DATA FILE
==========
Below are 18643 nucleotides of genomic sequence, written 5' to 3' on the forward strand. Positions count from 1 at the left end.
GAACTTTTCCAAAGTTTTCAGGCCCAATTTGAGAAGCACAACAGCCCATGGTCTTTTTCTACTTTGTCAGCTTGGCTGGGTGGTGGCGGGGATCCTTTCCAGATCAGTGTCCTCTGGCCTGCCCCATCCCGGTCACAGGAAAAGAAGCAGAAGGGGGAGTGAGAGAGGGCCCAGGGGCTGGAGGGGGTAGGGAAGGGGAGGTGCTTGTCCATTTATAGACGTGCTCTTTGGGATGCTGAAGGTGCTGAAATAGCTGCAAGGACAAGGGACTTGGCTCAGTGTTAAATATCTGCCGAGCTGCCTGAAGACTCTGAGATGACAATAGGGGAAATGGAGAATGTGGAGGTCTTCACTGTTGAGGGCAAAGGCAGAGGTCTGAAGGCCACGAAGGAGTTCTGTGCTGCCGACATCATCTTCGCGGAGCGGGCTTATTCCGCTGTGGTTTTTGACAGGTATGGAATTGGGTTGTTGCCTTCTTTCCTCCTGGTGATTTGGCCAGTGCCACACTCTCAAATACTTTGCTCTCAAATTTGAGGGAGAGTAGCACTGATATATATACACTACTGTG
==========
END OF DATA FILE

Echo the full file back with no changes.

Below are 18643 nucleotides of genomic sequence, written 5' to 3' on the forward strand. Positions count from 1 at the left end.
GAACTTTTCCAAAGTTTTCAGGCCCAATTTGAGAAGCACAACAGCCCATGGTCTTTTTCTACTTTGTCAGCTTGGCTGGGTGGTGGCGGGGATCCTTTCCAGATCAGTGTCCTCTGGCCTGCCCCATCCCGGTCACAGGAAAAGAAGCAGAAGGGGGAGTGAGAGAGGGCCCAGGGGCTGGAGGGGGTAGGGAAGGGGAGGTGCTTGTCCATTTATAGACGTGCTCTTTGGGATGCTGAAGGTGCTGAAATAGCTGCAAGGACAAGGGACTTGGCTCAGTGTTAAATATCTGCCGAGCTGCCTGAAGACTCTGAGATGACAATAGGGGAAATGGAGAATGTGGAGGTCTTCACTGTTGAGGGCAAAGGCAGAGGTCTGAAGGCCACGAAGGAGTTCTGTGCTGCCGACATCATCTTCGCGGAGCGGGCTTATTCCGCTGTGGTTTTTGACAGGTATGGAATTGGGTTGTTGCCTTCTTTCCTCCTGGTGATTTGGCCAGTGCCACACTCTCAAATACTTTGCTCTCAAATTTGAGGGAGAGTAGCACTGATATATATACACTACTGTG